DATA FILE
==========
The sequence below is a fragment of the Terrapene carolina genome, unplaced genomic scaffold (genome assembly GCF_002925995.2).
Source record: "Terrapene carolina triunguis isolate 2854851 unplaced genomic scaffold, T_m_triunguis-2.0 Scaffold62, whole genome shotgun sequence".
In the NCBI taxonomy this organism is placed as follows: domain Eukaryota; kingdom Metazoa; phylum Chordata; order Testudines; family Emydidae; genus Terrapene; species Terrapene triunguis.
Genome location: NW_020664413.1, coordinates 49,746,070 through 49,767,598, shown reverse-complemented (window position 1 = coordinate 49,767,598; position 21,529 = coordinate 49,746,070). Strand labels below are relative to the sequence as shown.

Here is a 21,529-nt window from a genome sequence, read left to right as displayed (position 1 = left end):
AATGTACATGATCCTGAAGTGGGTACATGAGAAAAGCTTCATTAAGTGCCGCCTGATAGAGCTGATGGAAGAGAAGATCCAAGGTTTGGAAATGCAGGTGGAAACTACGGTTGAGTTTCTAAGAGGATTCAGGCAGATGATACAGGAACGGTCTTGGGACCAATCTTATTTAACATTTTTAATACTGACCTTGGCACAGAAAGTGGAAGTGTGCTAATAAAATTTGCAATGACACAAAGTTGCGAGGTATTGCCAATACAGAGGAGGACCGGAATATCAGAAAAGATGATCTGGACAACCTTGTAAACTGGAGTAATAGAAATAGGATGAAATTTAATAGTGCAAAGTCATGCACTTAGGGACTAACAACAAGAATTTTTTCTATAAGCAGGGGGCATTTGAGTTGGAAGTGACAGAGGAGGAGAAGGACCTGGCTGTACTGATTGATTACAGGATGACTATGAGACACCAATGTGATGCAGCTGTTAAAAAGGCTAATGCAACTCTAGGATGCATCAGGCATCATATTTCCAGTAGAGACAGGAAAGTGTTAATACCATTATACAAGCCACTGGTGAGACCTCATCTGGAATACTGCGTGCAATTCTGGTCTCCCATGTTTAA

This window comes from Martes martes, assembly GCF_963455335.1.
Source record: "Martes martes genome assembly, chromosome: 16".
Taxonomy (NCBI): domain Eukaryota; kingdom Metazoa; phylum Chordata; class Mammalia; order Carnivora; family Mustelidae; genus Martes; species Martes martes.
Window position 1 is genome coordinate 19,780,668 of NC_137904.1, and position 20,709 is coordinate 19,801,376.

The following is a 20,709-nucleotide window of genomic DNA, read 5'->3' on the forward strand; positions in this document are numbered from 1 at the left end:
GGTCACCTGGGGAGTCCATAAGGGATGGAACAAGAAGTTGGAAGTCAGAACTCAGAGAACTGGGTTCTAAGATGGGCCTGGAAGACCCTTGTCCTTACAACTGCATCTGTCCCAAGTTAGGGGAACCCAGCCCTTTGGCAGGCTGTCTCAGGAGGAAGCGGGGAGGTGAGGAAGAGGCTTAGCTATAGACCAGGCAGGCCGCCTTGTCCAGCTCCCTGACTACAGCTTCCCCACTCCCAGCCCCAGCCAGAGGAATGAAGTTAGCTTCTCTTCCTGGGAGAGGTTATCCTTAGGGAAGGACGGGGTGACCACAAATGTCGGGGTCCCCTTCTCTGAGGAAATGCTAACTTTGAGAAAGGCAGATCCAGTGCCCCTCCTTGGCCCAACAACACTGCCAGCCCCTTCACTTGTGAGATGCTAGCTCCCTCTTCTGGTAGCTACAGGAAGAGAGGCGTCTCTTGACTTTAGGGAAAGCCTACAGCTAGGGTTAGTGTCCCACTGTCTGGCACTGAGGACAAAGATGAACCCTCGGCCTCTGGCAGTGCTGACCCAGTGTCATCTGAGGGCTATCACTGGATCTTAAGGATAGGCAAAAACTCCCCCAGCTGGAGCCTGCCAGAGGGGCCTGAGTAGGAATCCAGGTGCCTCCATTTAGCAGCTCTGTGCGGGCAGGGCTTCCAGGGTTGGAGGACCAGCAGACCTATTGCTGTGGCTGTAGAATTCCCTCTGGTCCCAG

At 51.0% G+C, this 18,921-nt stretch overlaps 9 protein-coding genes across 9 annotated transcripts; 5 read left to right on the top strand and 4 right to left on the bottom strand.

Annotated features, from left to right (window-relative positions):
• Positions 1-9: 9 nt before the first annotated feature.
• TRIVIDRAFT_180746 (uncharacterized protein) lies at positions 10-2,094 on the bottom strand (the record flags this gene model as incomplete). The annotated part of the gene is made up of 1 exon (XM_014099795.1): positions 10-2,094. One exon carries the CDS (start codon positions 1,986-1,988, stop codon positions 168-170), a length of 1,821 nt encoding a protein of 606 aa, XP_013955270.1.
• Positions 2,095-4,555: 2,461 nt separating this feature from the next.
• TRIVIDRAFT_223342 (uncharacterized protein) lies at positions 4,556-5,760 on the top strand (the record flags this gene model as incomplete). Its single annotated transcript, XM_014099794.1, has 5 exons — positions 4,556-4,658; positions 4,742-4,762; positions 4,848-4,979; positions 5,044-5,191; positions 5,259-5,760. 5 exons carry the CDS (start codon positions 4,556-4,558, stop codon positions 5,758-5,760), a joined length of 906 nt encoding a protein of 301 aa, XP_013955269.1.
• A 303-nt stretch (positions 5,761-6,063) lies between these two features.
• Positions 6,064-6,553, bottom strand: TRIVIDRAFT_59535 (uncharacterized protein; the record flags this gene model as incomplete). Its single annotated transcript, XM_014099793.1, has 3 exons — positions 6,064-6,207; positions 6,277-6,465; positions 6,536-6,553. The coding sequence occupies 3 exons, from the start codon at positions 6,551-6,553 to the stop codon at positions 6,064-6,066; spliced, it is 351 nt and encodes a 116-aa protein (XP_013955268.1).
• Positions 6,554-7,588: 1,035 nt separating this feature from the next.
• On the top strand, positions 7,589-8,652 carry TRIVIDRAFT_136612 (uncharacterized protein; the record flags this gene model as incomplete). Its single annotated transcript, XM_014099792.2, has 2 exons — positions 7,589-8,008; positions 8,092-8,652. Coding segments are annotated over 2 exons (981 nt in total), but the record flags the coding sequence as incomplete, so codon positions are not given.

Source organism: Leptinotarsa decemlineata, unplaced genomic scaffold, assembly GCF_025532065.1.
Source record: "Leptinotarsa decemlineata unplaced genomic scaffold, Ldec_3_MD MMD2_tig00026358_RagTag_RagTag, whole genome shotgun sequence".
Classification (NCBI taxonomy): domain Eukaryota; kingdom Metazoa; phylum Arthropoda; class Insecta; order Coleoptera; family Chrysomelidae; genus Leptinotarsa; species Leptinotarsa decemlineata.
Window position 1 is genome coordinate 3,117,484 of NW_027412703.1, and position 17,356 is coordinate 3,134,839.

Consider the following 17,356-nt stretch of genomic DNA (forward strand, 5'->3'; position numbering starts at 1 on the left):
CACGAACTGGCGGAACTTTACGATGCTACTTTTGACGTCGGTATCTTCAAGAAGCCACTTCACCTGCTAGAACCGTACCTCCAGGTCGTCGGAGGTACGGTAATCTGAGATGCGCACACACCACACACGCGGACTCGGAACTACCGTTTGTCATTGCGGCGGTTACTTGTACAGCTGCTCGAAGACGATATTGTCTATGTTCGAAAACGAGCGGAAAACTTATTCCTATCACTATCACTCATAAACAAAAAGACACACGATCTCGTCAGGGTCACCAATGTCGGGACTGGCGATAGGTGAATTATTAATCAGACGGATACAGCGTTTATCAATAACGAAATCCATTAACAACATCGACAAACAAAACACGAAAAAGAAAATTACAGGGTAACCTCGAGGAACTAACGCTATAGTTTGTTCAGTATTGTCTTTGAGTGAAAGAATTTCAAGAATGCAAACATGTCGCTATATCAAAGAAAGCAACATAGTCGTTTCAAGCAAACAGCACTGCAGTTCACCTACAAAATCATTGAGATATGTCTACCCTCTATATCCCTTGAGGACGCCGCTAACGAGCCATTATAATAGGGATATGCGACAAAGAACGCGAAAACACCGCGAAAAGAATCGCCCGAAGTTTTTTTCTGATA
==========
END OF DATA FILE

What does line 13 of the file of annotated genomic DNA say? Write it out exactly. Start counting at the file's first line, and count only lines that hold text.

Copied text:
At 51.0% G+C, this 18,921-nt stretch overlaps 9 protein-coding genes across 9 annotated transcripts; 5 read left to right on the top strand and 4 right to left on the bottom strand.